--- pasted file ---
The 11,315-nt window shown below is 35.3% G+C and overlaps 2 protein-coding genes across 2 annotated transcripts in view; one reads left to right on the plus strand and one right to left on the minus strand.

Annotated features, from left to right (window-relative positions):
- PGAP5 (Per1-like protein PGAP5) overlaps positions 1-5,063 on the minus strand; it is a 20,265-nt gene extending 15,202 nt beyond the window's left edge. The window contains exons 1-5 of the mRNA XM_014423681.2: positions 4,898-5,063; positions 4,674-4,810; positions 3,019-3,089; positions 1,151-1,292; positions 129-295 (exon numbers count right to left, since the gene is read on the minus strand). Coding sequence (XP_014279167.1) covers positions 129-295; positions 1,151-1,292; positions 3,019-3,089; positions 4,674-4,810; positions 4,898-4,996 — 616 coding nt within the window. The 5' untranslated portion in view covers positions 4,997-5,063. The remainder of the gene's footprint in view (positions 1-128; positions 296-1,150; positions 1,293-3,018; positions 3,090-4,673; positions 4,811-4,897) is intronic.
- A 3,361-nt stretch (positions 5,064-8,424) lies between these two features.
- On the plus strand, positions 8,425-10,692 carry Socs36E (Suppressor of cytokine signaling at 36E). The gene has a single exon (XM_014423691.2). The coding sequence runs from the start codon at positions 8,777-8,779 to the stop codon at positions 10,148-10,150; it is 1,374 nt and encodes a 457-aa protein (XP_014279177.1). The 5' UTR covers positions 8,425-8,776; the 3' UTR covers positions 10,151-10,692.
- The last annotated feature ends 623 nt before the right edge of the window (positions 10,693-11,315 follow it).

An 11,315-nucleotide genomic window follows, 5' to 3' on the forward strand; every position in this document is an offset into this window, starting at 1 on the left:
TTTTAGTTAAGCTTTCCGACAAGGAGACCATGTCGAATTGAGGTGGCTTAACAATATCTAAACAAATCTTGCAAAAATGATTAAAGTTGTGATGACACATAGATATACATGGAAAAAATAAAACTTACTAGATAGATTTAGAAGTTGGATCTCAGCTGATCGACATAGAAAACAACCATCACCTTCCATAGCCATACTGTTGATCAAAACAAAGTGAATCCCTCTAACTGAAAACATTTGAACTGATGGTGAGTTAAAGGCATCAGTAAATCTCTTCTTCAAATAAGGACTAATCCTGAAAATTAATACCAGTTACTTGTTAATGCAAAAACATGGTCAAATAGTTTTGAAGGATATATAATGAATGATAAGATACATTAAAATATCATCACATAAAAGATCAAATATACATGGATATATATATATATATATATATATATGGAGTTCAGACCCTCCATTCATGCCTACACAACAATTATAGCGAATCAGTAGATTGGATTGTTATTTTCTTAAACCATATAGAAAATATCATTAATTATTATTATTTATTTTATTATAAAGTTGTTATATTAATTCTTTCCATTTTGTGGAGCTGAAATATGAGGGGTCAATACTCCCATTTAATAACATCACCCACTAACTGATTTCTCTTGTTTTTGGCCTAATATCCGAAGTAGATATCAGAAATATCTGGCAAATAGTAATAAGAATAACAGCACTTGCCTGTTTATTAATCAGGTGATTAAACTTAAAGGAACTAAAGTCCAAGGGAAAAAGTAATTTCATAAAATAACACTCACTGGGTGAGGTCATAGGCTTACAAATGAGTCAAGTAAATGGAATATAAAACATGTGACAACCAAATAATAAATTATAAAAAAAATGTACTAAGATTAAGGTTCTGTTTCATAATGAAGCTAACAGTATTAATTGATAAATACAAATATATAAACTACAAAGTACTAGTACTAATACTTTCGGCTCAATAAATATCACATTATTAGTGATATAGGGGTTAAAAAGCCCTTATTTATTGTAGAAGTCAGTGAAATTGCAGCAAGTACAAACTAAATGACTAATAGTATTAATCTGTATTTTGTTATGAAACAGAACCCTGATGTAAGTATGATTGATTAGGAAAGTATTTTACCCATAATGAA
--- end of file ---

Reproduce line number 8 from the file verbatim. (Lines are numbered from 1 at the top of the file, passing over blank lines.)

TTTTAGTTAAGCTTTCCGACAAGGAGACCATGTCGAATTGAGGTGGCTTAACAATATCTAAACAAATCTTGCAAAAATGATTAAAGTTGTGATGACACATAGATATACATGGAAAAAATAAAACTTACTAGATAGATTTAGAAGTTGGATCTCAGCTGATCGACATAGAAAACAACCATCACCTTCCATAGCCATACTGTTGATCAAAACAAAGTGAATCCCTCTAACTGAAAACATTTGAACTGATGGTGAGTTAAAGGCATCAGTAAATCTCTTCTTCAAATAAGGACTAATCCTGAAAATTAATACCAGTTACTTGTTAATGCAAAAACATGGTCAAATAGTTTTGAAGGATATATAATGAATGATAAGATACATTAAAATATCATCACATAAAAGATCAAATATACATGGATATATATATATATATATATATATATGGAGTTCAGACCCTCCATTCATGCCTACACAACAATTATAGCGAATCAGTAGATTGGATTGTTATTTTCTTAAACCATATAGAAAATATCATTAATTATTATTATTTATTTTATTATAAAGTTGTTATATTAATTCTTTCCATTTTGTGGAGCTGAAATATGAGGGGTCAATACTCCCATTTAATAACATCACCCACTAACTGATTTCTCTTGTTTTTGGCCTAATATCCGAAGTAGATATCAGAAATATCTGGCAAATAGTAATAAGAATAACAGCACTTGCCTGTTTATTAATCAGGTGATTAAACTTAAAGGAACTAAAGTCCAAGGGAAAAAGTAATTTCATAAAATAACACTCACTGGGTGAGGTCATAGGCTTACAAATGAGTCAAGTAAATGGAATATAAAACATGTGACAACCAAATAATAAATTATAAAAAAAATGTACTAAGATTAAGGTTCTGTTTCATAATGAAGCTAACAGTATTAATTGATAAATACAAATATATAAACTACAAAGTACTAGTACTAATACTTTCGGCTCAATAAATATCACATTATTAGTGATATAGGGGTTAAAAAGCCCTTATTTATTGTAGAAGTCAGTGAAATTGCAGCAAGTACAAACTAAATGACTAATAGTATTAATCTGTATTTTGTTATGAAACAGAACCCTGATGTAAGTATGATTGATTAGGAAAGTATTTTACCCATAATGAA